What is lagering?
- Cold Fermentation
- Cold Storage
- Standard American Lager
- Vienna Lager
- Baltic Porter
- California Common
Lager Brewing Considerations
Pale lagers frequently use adjuncts such as rice, corn, or sugar.
Adjuncts reduce the amount of free amino acids (FAN), which reduce the production of flavor compounds resuting from amino acid metabolism.
Wort should be cooled to near fermentation temperature before pitching yeast.
May require the use of a ice bath and/or pre-chiller to get temperature down.
Ale Yeast – Saccharomyces cerevisiae
Lager Yeast – Saccaromyces pastorianus
Primary considerations for lager yeast are diacetyl production and ability to enhance maltiness or fruitiness.
- Wyeast 2124 Bohemian Lager
- Wyeast 2001 Urquell Lager
- Wyeast 2278 Czech Pils
- Wyeast 2112 California Lager
Typically, pitching rates of 2-3 times the normal ale rates are recommended.
Starters can be produced at normal fermentation temperatures.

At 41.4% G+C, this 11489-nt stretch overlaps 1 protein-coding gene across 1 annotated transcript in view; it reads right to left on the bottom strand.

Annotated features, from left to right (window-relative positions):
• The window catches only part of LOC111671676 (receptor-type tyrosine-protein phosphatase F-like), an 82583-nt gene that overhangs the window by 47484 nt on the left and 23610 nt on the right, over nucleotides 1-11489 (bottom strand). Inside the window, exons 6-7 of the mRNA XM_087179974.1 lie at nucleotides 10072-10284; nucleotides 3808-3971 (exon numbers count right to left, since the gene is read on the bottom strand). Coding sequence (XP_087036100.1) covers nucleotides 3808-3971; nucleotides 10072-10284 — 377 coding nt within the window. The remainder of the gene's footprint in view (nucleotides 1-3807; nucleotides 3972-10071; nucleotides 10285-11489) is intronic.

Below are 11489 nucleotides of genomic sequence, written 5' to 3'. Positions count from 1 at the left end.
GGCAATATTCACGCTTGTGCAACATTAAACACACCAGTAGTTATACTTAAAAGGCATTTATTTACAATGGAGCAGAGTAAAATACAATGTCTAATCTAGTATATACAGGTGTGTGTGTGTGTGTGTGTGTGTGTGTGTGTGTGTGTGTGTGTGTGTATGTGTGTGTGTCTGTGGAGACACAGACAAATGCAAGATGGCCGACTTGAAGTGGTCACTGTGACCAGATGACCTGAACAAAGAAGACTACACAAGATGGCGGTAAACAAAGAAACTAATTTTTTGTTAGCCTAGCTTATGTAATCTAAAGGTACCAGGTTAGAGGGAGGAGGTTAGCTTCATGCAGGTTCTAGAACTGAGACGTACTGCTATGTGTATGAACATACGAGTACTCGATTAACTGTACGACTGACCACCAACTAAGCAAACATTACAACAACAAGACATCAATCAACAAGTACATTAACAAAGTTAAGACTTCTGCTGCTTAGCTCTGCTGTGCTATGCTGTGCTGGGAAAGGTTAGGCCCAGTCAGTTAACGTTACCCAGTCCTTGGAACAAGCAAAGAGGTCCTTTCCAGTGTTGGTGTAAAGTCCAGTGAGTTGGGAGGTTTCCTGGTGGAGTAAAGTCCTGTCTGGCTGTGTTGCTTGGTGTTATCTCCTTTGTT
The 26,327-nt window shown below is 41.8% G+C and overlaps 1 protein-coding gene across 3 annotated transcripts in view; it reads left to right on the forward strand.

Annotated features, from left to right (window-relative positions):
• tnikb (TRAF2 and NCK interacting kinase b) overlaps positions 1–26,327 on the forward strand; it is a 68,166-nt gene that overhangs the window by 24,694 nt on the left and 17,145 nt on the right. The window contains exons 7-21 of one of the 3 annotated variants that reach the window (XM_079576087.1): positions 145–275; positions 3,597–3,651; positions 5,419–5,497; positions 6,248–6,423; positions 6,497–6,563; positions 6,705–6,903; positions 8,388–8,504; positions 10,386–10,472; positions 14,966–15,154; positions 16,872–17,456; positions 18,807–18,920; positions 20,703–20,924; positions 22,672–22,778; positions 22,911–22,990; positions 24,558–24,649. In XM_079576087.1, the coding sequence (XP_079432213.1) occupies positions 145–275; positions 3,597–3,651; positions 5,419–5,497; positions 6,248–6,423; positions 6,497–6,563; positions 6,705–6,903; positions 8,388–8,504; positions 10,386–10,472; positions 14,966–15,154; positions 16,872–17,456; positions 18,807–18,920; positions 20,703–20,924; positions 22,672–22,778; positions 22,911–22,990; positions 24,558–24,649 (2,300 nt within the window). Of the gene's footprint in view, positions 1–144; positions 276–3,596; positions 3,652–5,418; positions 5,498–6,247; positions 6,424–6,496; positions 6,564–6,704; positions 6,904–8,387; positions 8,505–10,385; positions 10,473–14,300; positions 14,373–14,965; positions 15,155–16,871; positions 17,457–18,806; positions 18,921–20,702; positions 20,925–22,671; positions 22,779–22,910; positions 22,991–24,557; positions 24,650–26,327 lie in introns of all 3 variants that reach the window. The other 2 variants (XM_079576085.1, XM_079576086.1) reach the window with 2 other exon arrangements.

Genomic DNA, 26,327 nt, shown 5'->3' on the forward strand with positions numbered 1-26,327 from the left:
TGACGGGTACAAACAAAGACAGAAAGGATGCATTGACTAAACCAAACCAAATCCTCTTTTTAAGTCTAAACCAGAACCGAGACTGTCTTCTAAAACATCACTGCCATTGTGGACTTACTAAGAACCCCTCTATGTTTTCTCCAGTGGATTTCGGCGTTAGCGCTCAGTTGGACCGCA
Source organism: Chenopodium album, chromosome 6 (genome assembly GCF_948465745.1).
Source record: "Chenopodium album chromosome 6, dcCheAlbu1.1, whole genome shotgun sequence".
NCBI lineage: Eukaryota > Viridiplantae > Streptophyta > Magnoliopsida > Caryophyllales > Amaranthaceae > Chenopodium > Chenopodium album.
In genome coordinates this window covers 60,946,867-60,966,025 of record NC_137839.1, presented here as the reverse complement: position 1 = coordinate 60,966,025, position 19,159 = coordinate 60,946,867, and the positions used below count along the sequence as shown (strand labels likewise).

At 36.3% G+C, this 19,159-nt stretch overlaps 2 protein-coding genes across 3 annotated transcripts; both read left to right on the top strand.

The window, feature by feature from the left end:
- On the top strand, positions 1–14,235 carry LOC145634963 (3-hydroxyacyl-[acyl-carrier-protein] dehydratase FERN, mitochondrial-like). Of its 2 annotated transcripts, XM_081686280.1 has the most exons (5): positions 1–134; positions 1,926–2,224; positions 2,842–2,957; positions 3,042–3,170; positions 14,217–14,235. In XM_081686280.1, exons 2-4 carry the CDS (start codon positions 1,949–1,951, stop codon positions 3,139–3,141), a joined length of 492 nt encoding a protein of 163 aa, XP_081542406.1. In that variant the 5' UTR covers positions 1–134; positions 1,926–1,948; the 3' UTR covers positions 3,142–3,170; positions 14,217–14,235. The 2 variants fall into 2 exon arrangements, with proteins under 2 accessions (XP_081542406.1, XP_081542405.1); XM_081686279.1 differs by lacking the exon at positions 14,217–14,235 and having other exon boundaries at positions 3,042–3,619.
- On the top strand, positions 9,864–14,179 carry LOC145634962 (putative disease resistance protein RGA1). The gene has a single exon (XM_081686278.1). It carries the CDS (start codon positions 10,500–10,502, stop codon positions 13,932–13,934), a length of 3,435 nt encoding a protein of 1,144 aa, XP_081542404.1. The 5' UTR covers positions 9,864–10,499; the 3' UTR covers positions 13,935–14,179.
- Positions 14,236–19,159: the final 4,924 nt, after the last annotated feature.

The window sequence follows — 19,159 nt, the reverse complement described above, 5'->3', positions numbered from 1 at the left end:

Fermentation Temperature Control:
- Johnson or Ranco controllers.
- Temperature probes
- Ice bath
- Wet Towels
- Evaporative Cooling
During yeast growth, an amino acid is created called valine. An intermediate step is the creation of acetolactate. Acetolactate is a precursor to diacetyl and is not detectable.
A diacetyl rest ensures yeast have enough metabolic activity to re-absorb the acetolactate/diacetyl prior to cold storage.
Malts contain varying levels of valine naturally.
Adding yeast nutrient can supplement deficiencies in valine levels, reducing the need for yeast to produce it and it’s by-product, acetolactate.
Begin diacetyl rest when approximately five(5) points above terminal gravity.
Raise temperature about 10F for 24-48 hours
Once the diacetyl rest is complete, temperature should be dropped to near-freezing.
This allows for yeast flocculation and clarification of the beer as well as minimizing the effects of aging.
How long to lager?:
~21 days for Standard American Lagers
Stronger beers require longer lagering